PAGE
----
Backdrop app leverages social media to help users find great destinations – TechCrunch


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Hello and welcome to Daily Crunch for September 28, 2021. Many thanks to all of you for responding to yesterday’s TechCrunch + name change. It was a real treat. Next up for TechCrunch is our SaaS-focused killer event, which you can save money on here. I’m hosting, so I promise a suite of mid-grade jokes to accompany the day’s panels and discussions. It’s going to be a real good time! – Alexis

The Top 3 TechCrunch

  • Amazon publishes a metric mass of material: Including a robot, it turned out. The company also ditched a video calling device as well as a portable fitness device. The company’s $ 999 Astro robot is gaining the most attention today, but the company’s list of new hardware was long. In the wake of the Microsoft Surface event, it’s important to remember that every major software company also has a hardware effort.
  • The Rivian EV truck is good: TechCrunch’s Inimitable Transportation Guru Kirsten korosec has notes on the 2022 Rivian R1T electric truck on the blog today, and she’s overwhelmingly impressed. What did she like? Terrain flexibility, acceleration speed and internal details. Not to mention that the R1T is “not a delicate flower” despite its high-end finishes.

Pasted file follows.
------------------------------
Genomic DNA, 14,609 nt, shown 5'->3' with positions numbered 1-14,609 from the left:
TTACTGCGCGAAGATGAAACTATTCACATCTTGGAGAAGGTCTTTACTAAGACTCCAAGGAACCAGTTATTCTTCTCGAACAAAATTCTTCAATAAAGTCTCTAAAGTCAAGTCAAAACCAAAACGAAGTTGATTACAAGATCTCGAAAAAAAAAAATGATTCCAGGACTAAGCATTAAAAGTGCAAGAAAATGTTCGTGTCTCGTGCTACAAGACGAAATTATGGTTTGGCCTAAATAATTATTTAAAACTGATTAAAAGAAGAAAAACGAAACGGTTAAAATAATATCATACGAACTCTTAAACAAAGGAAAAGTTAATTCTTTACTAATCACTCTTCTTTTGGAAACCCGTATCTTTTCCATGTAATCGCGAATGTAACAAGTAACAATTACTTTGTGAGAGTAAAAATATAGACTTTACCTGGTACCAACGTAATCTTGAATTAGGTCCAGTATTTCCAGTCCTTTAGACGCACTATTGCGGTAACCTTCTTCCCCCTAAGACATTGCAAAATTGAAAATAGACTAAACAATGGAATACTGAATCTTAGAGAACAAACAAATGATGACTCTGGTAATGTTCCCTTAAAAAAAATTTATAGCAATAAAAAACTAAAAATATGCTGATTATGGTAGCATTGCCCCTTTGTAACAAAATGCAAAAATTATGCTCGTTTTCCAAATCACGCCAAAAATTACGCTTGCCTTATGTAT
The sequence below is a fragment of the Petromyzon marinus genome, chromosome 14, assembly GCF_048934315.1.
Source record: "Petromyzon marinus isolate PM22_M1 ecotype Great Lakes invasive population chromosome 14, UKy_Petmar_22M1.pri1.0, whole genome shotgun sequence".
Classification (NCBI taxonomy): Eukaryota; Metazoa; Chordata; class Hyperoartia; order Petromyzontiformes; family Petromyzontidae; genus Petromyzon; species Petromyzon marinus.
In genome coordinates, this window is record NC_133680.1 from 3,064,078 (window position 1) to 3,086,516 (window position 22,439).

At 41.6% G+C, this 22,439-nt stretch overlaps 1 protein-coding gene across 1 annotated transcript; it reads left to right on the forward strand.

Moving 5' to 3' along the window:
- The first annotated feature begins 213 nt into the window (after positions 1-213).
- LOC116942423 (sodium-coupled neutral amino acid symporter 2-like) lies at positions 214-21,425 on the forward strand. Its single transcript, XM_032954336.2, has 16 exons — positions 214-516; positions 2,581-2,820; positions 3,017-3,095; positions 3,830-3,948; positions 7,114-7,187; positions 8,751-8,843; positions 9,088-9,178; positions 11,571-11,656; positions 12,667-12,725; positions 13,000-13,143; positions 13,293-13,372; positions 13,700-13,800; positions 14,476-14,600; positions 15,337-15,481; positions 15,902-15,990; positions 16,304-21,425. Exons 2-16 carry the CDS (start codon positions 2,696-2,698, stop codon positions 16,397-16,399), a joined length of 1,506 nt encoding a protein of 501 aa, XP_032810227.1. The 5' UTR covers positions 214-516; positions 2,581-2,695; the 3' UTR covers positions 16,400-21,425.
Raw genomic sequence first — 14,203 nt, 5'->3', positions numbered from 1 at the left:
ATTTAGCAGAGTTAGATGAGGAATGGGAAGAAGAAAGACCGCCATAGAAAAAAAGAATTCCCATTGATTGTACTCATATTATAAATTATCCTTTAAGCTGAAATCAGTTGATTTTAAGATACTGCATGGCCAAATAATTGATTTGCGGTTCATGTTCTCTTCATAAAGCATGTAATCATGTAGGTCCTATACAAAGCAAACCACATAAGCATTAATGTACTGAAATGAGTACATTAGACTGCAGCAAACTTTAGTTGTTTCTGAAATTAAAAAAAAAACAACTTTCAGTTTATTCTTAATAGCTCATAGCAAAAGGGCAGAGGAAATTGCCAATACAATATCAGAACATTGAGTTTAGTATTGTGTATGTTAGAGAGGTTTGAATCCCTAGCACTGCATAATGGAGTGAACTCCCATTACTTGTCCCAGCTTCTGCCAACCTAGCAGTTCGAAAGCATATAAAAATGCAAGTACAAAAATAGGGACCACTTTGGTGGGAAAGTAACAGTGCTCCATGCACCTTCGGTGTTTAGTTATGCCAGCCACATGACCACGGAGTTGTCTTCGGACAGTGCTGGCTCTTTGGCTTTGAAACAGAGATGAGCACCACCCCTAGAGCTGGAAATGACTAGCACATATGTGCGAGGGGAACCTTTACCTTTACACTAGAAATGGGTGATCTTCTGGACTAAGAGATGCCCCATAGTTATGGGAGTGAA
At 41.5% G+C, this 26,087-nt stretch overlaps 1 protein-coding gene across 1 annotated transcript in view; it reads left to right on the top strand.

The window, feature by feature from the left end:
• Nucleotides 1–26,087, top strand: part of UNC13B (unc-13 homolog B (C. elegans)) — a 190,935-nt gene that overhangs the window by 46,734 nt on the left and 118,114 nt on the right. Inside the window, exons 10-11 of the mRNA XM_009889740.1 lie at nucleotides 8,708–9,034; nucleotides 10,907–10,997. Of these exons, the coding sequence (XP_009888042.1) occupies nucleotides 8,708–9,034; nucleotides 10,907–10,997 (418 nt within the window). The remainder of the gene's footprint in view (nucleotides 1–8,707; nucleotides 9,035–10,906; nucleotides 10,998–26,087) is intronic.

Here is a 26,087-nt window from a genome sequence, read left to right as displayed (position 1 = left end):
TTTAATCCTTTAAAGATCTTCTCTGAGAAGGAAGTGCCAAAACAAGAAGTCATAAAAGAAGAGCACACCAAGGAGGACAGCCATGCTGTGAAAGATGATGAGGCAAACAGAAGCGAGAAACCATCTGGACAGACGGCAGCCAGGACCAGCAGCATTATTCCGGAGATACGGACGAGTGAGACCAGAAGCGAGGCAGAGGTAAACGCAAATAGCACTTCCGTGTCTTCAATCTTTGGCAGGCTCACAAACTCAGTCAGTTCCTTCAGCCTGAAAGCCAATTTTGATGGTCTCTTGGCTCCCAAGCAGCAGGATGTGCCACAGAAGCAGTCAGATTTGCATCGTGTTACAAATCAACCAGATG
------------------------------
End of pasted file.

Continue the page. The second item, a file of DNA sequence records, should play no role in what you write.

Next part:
• The huge opportunity of climate technology: Korosec recently dropped another major article, this one focusing on “the huge challenges and abundant opportunities” for startups amid the growing climate crisis. Startups have shown a strong ability to generate software revenue. Maybe pushy tech companies will also play a part in preserving our planet – our home! – cool in the years to come.

Startups / VC

Before getting too deep into today’s venture capital roundup, TechCrunch took a look at the third quarter venture capital results, detailing the five questions that matter most to us. These include what’s going on with venture capital investments in China, what Latin American counts will tell us about the spread of startup activity in the region, and more.